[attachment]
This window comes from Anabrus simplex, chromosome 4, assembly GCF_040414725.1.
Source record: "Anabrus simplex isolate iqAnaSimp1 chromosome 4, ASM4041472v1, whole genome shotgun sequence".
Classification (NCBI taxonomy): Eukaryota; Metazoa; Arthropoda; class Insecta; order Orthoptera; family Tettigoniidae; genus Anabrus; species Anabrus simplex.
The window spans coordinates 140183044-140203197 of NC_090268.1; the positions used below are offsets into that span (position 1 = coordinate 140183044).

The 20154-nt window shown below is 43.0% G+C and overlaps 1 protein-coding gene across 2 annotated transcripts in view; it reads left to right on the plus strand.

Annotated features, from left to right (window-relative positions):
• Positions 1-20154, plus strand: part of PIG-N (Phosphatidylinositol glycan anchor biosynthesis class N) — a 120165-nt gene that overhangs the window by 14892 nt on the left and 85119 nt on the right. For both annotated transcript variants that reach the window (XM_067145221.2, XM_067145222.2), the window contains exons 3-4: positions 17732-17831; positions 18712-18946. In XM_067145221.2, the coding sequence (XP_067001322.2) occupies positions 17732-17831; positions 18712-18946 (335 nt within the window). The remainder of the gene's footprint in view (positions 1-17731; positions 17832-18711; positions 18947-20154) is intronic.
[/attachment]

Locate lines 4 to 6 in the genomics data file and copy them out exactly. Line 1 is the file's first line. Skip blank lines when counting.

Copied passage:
The window spans coordinates 140183044-140203197 of NC_090268.1; the positions used below are offsets into that span (position 1 = coordinate 140183044).

The 20154-nt window shown below is 43.0% G+C and overlaps 1 protein-coding gene across 2 annotated transcripts in view; it reads left to right on the plus strand.

Annotated features, from left to right (window-relative positions):